A summary of the main points of the plan is available through Grist.org right here. A full transcript of the President’s speech is available here. As for Team Spinach, a detailed analysis of the plan by our resident climate expert, El Nino, will follow soon.

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Hi all!

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I think everyone was busy last week worrying the NSA is judging them for not calling their grandmother more often.  I know I was.  Which is why it took me a bit to get this post up, and also why so many fascinating things happened in the energy and climate world that I had to talk about them all in one post.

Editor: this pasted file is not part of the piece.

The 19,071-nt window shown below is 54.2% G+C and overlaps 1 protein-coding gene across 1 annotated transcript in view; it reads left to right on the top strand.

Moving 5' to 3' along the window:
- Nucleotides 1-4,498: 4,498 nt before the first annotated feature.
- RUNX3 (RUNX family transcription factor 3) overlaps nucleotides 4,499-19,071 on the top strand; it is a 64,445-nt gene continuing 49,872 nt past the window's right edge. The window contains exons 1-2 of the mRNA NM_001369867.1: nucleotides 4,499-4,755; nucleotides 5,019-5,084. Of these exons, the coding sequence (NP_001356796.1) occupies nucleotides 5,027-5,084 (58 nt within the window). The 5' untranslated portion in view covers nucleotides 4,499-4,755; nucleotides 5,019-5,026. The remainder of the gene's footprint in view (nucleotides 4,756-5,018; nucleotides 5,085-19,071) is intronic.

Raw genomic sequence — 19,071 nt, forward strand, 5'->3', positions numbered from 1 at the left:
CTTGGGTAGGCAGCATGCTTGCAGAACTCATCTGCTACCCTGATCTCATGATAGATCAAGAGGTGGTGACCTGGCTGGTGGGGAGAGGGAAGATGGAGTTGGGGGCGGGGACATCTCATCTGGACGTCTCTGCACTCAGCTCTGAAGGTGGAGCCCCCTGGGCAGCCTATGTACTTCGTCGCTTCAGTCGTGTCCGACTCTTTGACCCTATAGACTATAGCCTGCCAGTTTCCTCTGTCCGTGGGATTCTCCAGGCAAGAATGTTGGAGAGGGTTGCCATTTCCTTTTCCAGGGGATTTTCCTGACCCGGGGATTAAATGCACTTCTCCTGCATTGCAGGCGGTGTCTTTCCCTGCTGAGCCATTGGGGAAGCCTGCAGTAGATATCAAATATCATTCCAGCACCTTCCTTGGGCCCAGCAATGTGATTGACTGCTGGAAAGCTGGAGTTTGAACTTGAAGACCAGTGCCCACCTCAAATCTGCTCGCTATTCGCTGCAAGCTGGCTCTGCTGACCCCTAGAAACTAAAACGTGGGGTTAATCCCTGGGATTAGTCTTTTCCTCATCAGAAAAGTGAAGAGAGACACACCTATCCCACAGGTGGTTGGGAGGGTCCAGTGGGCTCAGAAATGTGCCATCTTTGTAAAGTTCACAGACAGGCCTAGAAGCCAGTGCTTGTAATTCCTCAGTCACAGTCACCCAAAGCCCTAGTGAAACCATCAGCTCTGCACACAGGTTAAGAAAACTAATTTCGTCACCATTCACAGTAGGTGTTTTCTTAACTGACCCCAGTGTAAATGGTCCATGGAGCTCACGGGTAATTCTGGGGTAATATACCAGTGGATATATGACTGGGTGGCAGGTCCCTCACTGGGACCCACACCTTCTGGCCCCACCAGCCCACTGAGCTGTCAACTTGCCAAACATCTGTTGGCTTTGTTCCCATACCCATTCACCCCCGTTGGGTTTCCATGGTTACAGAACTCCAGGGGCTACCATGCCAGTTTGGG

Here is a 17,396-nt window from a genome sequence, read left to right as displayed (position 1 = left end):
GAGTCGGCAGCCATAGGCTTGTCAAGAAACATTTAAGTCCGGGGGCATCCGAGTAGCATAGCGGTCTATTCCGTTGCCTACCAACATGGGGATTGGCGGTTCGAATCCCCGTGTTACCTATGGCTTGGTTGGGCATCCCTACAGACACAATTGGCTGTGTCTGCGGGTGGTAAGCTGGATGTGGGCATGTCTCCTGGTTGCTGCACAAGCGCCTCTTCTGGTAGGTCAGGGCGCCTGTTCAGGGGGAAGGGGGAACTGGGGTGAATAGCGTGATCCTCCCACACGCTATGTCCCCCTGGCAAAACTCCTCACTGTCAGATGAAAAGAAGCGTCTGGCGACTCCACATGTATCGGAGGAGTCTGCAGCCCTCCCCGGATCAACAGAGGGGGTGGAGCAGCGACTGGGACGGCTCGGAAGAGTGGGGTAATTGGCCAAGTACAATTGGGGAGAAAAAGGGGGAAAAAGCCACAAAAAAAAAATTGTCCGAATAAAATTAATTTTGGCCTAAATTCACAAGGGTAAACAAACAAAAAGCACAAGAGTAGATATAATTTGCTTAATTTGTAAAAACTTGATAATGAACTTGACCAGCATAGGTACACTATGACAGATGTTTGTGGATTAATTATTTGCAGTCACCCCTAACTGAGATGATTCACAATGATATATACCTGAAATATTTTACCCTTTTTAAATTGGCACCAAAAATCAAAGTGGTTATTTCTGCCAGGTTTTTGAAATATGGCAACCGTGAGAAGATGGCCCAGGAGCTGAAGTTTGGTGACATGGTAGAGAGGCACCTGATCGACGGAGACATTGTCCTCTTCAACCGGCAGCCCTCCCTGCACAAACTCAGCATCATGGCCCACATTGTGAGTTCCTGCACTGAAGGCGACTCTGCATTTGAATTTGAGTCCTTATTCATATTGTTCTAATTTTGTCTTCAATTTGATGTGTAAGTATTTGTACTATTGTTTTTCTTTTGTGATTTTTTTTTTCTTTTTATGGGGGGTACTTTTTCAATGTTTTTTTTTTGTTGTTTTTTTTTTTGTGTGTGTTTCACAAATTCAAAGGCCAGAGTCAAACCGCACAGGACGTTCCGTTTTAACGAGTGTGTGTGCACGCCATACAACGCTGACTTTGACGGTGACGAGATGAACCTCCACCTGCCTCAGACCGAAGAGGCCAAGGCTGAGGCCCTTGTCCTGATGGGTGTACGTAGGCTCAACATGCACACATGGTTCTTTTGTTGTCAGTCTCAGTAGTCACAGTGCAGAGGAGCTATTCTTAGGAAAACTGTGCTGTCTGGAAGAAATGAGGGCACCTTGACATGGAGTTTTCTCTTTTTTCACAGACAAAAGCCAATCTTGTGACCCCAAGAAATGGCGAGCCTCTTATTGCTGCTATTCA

First of all, our least favorite pipeline that doesn’t even exist yet is back in the news.  The Sierra Club has quietly taken the debate over the Keystone XL pipeline over to the judicial branch.  The litigious environmental nonprofit (for those of you who don’t know, Sierra Club has acted as plaintiff for some of the nation’s most pivotal and groundbreaking environmental lawsuits – it’s one of their specialties as an organization) filed suit against the State Department last week regarding the sketchy-as-all-hell (from what I’ve read) environmental impact statement that the agency issued about the pipeline.  The impact statement – which suggests the pipeline will have no negative impacts – was prepared by a third-party contractor that has an active membership in the American Petroleum Institute, which Sierra Club and other environmental groups widely regard as evidence of a conflict of interest.  Perhaps more critically, the State Department did not respond to requests to produce documentation proving that the department screened for such a conflict of interest.  The lawsuit is seeking access to those documents and extension of the public comment period for the agency to finalize the determination so that the documents can be considered.  In the continued debate, Al Gore weighted in on the pipeline in a recent interview, stating that the project was ‘an atrocity.’